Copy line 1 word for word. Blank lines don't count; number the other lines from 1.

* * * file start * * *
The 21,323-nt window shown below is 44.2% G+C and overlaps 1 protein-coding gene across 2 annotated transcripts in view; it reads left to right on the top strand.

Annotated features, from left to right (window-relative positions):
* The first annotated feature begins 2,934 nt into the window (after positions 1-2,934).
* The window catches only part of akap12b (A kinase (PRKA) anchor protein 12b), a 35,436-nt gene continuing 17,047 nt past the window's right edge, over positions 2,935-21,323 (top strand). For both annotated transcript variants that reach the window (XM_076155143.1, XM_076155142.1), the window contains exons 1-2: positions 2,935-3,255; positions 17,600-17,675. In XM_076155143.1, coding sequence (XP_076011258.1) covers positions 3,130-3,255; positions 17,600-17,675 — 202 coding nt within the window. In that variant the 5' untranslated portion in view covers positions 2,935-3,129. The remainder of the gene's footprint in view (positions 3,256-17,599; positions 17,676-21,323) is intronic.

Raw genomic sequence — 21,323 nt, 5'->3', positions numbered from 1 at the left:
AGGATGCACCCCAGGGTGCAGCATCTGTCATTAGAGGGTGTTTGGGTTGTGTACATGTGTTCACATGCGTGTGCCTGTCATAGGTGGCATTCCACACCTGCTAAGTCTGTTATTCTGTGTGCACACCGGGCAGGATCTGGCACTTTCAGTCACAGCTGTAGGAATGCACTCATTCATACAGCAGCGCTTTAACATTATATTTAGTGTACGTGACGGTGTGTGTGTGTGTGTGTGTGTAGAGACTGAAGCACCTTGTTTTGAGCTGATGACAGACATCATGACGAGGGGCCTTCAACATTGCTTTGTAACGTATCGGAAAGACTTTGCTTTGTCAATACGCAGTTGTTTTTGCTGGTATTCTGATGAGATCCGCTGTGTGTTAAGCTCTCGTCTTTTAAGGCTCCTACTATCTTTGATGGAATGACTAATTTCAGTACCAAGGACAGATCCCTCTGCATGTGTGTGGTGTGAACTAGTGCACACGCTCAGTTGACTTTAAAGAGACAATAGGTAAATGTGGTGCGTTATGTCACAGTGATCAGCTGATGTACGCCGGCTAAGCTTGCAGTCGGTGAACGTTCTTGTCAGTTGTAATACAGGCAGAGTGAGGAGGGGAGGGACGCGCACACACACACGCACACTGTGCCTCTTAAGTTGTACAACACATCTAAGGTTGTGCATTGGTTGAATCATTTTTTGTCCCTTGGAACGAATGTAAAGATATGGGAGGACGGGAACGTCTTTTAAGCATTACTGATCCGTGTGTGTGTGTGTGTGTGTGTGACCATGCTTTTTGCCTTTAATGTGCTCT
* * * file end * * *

The 21,323-nt window shown below is 44.2% G+C and overlaps 1 protein-coding gene across 2 annotated transcripts in view; it reads left to right on the top strand.